Kalamalka Lake freezing is very unusual and has been offered to the community as a giant skating rink. This is a wonderful reminder of what is great in our Canadian world. We ventured out last Sunday, just with boots to be able to experience the joy of walking on a lake that in the summer we enjoy swimming in.
On Monday my darling went back and skated for an hour with hockey stick and ball, and he glided for ages enjoying the freedom of skating on an open surface that a lake or a river can provide. He loved it. He shot a puck back and forth with a friend’s son and also just enjoyed the opportunity to skate 500 yards or so on the lake. There were many folks out enjoying the lake as it was a Pro-D day. I can imagine the great conversations that could be had over the dinner table that evening of explaining the depth of ice needed; why this year did it freeze; and how magical it is to be on top of the water that we swim in and enjoy paddle boarding, kayaking, canoeing and general frolicking in.
Being on the lake brought me back a flood of memories as I learned to skate on a frozen pond at our neighbour’s place when we lived on the farm. Brock, our neighbour, was an “old bachelor,” although he was probably only 40. Brock had been born with severe hearing problems, not quite deaf, and someone got a great hearing aid whenhe was in his 40s and it opened up his world and for us improved his coaching! The farm he lived on was in his family for a couple of generations. Many great afternoons were spent outside at his place with children and their parents enjoying the activity and camaraderie.
He taught me to skate with a wooden chair as my support. Once I was confident I loved to go over to the pond and pretend I was a figure skater; I was not a good one, but I had a vivid imagination. One year we were able to skate on a river near our farm that in my childhood memory allowed us to skate for miles. On that ice surface I was living in Holland, and as I skated the trees I passed were windmills. My hands folded behind my back, with exaggerated strides left and right, it was wonderful, such a sense of freedom.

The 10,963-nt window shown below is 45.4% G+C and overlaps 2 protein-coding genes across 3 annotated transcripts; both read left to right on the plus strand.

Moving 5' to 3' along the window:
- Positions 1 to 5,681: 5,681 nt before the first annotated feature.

Many of our locals enjoy skating on Swan Lake, Otter Lake or Okanagan Lake each year.
These opportunities for enjoying our beautiful natural gifts are memory-making, healthy and simple. A pair of skates, or good boots, bundled up warm, perhaps you need a shovel to clear the snow, maybe a hockey stick, ball or puck and let the fun begin. Time together with family and friends enjoying a simple pleasure, coming home with your cheeks red and cold to enjoy a warm drink and share the magic with each other.
Being able to be out in nature has a calming, centering benefit for us, and this is important year-round. Whatever your choice of activity, get out and enjoy the feeling of the sun on your face and cold cheeks!!
There are of course important safety considerations for skating on a lake, or any winter activity, and pay attention to these. Wear helmets as well for many activities and protect that head of yours and your family’s. A helmet for skiing and snowboarding solves the hat problem as it protects.
I saw recently a post about how all Canadians can walk on water. Increasingly as I watch the uncertainty of the U.S. and activities around the world, I am ever so grateful that a few hundred years ago both of my parents’ ancestors chose Canada to make their home and put down roots.
Michele Blais has worked with children and families in the North Okanagan for the past 30 years. She is a longtime columnist with The Morning Star, appearing every other Sunday.